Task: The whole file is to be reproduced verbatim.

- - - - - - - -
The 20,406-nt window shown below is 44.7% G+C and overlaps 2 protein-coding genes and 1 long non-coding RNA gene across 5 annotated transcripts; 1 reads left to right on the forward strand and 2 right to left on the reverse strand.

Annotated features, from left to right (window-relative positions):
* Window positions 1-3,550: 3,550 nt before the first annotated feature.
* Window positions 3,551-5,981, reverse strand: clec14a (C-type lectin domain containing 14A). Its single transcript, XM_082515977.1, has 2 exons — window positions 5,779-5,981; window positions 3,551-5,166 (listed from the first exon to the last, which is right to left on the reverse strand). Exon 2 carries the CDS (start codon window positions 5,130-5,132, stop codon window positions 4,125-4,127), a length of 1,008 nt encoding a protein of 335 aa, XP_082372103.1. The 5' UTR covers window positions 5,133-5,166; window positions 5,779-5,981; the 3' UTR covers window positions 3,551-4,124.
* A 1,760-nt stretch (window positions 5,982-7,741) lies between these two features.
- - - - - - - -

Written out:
The 20,406-nt window shown below is 44.7% G+C and overlaps 2 protein-coding genes and 1 long non-coding RNA gene across 5 annotated transcripts; 1 reads left to right on the forward strand and 2 right to left on the reverse strand.

Annotated features, from left to right (window-relative positions):
* Window positions 1-3,550: 3,550 nt before the first annotated feature.
* Window positions 3,551-5,981, reverse strand: clec14a (C-type lectin domain containing 14A). Its single transcript, XM_082515977.1, has 2 exons — window positions 5,779-5,981; window positions 3,551-5,166 (listed from the first exon to the last, which is right to left on the reverse strand). Exon 2 carries the CDS (start codon window positions 5,130-5,132, stop codon window positions 4,125-4,127), a length of 1,008 nt encoding a protein of 335 aa, XP_082372103.1. The 5' UTR covers window positions 5,133-5,166; window positions 5,779-5,981; the 3' UTR covers window positions 3,551-4,124.
* A 1,760-nt stretch (window positions 5,982-7,741) lies between these two features.